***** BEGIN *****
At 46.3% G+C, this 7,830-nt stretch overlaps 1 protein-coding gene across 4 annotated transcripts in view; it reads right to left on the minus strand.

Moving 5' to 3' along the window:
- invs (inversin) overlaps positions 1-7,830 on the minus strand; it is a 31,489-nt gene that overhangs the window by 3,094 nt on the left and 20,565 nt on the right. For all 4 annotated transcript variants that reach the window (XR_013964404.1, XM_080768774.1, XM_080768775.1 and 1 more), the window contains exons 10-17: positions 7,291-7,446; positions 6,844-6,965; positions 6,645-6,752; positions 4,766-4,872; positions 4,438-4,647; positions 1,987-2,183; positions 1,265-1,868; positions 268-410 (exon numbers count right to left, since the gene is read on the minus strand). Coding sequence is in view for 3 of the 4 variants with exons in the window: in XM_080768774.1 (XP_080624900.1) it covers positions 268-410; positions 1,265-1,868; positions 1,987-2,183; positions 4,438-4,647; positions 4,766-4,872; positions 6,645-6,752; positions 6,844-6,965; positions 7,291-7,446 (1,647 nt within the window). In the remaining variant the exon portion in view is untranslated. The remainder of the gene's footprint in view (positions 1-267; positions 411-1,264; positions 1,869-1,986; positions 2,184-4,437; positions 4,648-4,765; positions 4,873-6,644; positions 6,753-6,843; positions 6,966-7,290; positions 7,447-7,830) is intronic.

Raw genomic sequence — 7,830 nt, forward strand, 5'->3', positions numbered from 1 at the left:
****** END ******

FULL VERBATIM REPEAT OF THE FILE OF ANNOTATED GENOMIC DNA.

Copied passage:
At 46.3% G+C, this 7,830-nt stretch overlaps 1 protein-coding gene across 4 annotated transcripts in view; it reads right to left on the minus strand.

Moving 5' to 3' along the window:
- invs (inversin) overlaps positions 1-7,830 on the minus strand; it is a 31,489-nt gene that overhangs the window by 3,094 nt on the left and 20,565 nt on the right. For all 4 annotated transcript variants that reach the window (XR_013964404.1, XM_080768774.1, XM_080768775.1 and 1 more), the window contains exons 10-17: positions 7,291-7,446; positions 6,844-6,965; positions 6,645-6,752; positions 4,766-4,872; positions 4,438-4,647; positions 1,987-2,183; positions 1,265-1,868; positions 268-410 (exon numbers count right to left, since the gene is read on the minus strand). Coding sequence is in view for 3 of the 4 variants with exons in the window: in XM_080768774.1 (XP_080624900.1) it covers positions 268-410; positions 1,265-1,868; positions 1,987-2,183; positions 4,438-4,647; positions 4,766-4,872; positions 6,645-6,752; positions 6,844-6,965; positions 7,291-7,446 (1,647 nt within the window). In the remaining variant the exon portion in view is untranslated. The remainder of the gene's footprint in view (positions 1-267; positions 411-1,264; positions 1,869-1,986; positions 2,184-4,437; positions 4,648-4,765; positions 4,873-6,644; positions 6,753-6,843; positions 6,966-7,290; positions 7,447-7,830) is intronic.

Raw genomic sequence — 7,830 nt, forward strand, 5'->3', positions numbered from 1 at the left: